What did they ask? "If I had a whole week with the Pittsburgh Symphony, what would I do? I gave them a program of Ravel, Rachmaninoff and Respighi. 'Fine. How about another one?' I gave them another one.

" 'What would you do if you're going to have two rehearsals for a program you'll be doing and we come to you beforehand to tell you that you only have half a rehearsal. What do you do?' I said, if the music required two rehearsals, we'd have to change the program and do something else. They wanted to see if I could be flexible in situations like that.

"They also wanted to test my piano skills. This was the only time I've had to do that. It made me very nervous. I'm not a pianist. A lot of wonderful conductors are, but that wasn't my background. My instrument was the French horn."

*

After the interview, he went back to the dressing room "and more waiting." Eventually an official came. " 'OK, of the five of you, we have chosen three who will conduct tomorrow.' Pause. 'You're one of them,' he said to me."

Cumming then expected to be able to get some rest, but they gave him a surprise homework assignment--to create three programs for audiences ranging from 8-year-olds to high school students.

The next day, the three finalists had to conduct parts of Debussy's "La Mer," Stravinsky's "Le Sacre du Printemps" and Strauss' "Till Eulenspiegel's lustige Streiche."

"About the time it was my turn, I was with someone who cracked a joke. I went on stage with a big smile. I felt totally loose. I thought, what was the worst thing that could happen to me? I wouldn't have a conducting job in the fall. Well, big deal.

"I have a wonderful family. I've got my health. For some reason, having told myself that, that took a lot of pressure off me. I didn't feel I had to get this job, although it was the only nibble I had."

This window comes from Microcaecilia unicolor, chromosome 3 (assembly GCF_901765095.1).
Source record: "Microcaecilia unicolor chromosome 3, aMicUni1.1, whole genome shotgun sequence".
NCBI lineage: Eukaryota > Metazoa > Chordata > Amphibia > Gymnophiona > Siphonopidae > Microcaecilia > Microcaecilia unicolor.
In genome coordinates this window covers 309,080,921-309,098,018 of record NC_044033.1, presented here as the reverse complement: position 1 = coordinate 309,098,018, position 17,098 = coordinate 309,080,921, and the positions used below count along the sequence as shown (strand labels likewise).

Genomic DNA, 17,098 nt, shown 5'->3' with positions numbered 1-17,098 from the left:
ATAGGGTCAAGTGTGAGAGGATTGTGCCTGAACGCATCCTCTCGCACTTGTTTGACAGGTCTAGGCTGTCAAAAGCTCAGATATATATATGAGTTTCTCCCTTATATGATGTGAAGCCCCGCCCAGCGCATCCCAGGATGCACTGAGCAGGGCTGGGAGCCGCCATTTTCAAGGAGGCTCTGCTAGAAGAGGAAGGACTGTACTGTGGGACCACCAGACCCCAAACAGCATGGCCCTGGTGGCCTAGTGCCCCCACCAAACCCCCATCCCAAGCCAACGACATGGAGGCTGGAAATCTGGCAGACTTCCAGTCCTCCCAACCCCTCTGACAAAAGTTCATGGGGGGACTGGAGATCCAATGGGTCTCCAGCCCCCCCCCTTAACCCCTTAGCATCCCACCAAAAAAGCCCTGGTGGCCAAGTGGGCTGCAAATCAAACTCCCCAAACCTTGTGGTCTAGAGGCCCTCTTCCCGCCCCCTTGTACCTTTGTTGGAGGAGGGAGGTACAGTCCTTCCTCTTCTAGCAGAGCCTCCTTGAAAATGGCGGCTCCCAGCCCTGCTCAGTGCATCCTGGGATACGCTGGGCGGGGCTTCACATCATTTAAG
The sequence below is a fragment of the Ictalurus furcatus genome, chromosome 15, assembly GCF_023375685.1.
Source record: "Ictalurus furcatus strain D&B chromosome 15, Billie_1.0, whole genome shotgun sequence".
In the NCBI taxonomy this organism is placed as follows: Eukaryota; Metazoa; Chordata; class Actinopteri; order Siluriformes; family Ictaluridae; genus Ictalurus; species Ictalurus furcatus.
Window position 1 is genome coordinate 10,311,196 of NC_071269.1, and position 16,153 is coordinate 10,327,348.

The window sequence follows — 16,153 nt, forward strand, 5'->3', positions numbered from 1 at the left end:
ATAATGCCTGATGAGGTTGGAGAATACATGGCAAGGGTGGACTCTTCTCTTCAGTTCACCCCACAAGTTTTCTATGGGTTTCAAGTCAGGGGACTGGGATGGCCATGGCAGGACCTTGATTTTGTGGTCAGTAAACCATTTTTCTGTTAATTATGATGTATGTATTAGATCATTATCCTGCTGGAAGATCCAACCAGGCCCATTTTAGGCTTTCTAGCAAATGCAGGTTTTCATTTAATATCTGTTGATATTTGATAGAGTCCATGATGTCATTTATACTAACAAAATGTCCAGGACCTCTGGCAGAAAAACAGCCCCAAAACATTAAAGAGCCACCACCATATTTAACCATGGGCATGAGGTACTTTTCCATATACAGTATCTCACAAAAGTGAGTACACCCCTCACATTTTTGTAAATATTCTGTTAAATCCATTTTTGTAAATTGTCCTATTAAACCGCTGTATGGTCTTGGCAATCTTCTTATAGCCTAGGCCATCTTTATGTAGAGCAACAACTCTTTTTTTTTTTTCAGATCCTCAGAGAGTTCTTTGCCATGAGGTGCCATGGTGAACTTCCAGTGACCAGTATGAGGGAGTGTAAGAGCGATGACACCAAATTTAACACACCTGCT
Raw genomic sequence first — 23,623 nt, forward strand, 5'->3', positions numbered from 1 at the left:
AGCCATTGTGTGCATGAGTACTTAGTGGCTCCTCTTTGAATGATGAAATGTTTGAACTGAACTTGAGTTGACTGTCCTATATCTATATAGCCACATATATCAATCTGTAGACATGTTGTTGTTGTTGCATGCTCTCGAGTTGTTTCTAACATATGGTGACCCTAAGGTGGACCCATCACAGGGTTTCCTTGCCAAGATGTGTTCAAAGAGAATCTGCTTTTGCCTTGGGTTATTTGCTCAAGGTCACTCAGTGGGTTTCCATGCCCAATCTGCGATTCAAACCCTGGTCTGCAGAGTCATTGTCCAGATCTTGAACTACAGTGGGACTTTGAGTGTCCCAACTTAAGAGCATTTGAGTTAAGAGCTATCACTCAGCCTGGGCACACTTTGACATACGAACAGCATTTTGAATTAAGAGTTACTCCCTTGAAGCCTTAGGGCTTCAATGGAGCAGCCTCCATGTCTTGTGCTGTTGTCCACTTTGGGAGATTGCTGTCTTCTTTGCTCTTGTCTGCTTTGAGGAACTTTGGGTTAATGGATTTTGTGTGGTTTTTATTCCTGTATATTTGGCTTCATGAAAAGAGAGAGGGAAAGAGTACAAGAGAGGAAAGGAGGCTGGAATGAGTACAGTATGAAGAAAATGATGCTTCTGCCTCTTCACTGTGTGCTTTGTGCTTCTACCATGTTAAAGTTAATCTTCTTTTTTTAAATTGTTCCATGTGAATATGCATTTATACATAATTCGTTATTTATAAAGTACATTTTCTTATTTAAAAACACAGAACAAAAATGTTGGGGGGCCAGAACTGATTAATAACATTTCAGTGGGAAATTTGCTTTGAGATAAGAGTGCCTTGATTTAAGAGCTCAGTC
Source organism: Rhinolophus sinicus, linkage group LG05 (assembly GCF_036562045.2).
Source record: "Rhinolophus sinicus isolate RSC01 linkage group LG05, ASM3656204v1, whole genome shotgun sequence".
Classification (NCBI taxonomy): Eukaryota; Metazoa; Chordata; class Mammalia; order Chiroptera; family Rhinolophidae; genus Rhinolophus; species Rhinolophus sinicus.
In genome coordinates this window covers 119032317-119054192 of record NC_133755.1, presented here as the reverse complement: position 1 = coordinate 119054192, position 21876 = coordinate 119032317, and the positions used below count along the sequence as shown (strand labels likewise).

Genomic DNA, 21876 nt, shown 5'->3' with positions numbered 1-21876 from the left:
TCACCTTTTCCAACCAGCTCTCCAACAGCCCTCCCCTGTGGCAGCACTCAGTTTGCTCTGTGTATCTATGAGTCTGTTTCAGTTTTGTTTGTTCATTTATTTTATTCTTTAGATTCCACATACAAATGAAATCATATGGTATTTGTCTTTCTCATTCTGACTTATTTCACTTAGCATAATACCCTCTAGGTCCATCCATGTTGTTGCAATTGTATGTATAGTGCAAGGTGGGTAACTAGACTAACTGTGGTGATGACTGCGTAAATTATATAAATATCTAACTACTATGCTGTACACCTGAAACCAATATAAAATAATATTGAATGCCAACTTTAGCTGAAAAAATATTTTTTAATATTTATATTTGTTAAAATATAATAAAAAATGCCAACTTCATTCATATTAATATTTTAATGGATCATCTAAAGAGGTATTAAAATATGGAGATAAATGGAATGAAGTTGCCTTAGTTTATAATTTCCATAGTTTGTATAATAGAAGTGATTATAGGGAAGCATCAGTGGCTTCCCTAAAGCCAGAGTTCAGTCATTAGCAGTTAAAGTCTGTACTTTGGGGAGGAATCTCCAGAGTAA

When he was finished conducting the three pieces, another orchestra official came up and said, "OK, I have a couple of scores for you to sight-read"--the General Dance from Ravel's "Daphnis et Chloe" and the opening of Beethoven's Fifth Symphony, both works with which Cumming was familiar.

After the conducting came another interview. "More questions. They all had a copy of my homework. They asked questions about that. Then they took me to a studio downstairs and put me in front of a microphone. 'We want to hear you talk to us, No. 1 as if we were 8-year-olds, No. 2 as if we were high school students and No. 3 as if we were a community concert audience.' "

Finally, they offered him the job. " 'Do you accept?' They wanted an answer that day."

All this for a one-year appointment.

"They will have a new music director, Mariss Jansons, next year. He has to have the final say about any future appointment when he comes for the 1997-98 season. Hopefully, I'll get extended for another year or two. But there are no guarantees. It could be a year in and then out. I'm taking my chances."

Advertisement
Los Angeles Times Articles
|
|
|